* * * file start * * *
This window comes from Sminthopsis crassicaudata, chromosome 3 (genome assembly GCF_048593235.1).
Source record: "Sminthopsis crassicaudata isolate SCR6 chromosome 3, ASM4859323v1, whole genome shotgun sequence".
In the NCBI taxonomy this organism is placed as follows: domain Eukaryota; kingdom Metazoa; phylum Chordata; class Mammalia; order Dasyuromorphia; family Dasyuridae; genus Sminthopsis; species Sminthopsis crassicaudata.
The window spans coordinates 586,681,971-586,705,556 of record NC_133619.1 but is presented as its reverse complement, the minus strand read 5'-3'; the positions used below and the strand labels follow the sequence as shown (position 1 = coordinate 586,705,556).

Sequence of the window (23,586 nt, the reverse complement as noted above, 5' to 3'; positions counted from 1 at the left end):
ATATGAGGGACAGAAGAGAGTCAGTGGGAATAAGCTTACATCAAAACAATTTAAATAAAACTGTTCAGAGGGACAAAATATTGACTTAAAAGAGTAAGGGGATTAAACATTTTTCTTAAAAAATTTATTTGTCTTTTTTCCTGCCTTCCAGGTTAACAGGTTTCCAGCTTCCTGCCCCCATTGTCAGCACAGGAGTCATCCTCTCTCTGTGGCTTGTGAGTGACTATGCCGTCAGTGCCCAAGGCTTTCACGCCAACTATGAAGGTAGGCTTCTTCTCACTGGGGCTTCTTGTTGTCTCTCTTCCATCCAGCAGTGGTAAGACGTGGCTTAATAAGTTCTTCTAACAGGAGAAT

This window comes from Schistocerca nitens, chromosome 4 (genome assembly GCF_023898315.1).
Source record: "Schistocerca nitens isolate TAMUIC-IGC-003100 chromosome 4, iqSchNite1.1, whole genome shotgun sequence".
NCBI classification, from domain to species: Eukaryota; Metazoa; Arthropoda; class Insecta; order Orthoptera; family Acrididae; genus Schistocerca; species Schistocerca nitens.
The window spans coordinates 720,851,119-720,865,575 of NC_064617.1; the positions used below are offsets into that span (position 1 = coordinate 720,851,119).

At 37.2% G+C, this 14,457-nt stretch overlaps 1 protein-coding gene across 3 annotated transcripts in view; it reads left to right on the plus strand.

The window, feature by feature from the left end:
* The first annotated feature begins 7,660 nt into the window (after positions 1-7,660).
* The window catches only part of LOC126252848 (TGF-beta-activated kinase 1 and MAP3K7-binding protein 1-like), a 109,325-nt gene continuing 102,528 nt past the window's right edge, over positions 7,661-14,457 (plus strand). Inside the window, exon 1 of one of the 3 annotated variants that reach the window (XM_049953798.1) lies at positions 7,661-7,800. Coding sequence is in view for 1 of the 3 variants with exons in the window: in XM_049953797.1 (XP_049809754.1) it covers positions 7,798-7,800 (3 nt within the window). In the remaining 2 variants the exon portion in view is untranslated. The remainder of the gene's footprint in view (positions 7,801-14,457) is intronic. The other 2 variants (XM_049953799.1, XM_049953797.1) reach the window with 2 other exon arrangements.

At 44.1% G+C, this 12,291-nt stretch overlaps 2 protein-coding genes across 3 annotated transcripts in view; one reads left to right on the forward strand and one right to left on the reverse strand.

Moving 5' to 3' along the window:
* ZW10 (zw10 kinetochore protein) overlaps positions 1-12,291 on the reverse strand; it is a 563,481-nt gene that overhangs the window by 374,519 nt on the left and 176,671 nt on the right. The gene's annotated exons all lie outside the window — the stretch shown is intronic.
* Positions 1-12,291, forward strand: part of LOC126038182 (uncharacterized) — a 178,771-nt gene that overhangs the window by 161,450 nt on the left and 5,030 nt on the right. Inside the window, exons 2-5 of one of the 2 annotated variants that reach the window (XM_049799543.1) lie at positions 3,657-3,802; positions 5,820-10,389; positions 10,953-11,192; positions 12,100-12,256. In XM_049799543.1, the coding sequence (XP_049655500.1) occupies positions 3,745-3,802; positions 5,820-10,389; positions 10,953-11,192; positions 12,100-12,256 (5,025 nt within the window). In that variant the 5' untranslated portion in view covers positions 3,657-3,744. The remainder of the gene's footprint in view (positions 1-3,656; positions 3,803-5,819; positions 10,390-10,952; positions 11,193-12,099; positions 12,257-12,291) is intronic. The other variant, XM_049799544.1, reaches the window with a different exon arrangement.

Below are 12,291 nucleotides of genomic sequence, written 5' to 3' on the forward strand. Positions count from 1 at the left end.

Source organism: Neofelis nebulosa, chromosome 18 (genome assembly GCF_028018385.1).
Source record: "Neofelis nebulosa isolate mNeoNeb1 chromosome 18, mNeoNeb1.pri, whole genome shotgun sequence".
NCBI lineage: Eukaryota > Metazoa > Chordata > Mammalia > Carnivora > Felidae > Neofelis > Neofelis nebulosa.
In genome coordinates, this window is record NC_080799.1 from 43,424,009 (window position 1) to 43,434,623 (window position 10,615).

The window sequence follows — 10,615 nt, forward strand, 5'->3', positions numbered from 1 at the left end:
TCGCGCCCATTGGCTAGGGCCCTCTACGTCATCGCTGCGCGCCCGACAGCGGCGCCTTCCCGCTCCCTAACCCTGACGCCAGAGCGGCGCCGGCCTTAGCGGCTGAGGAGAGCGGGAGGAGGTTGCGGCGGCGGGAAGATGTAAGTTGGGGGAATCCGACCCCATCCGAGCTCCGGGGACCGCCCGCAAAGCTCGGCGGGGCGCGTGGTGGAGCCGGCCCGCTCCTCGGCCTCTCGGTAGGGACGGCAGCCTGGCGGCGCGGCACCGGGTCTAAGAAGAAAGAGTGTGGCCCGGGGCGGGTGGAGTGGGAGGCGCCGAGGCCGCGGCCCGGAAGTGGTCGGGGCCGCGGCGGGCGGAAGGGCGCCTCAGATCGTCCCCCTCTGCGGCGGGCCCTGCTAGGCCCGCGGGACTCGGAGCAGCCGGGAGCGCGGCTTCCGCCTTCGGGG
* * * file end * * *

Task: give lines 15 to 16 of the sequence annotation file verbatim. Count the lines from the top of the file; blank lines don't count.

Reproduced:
At 44.1% G+C, this 12,291-nt stretch overlaps 2 protein-coding genes across 3 annotated transcripts in view; one reads left to right on the forward strand and one right to left on the reverse strand.

Moving 5' to 3' along the window: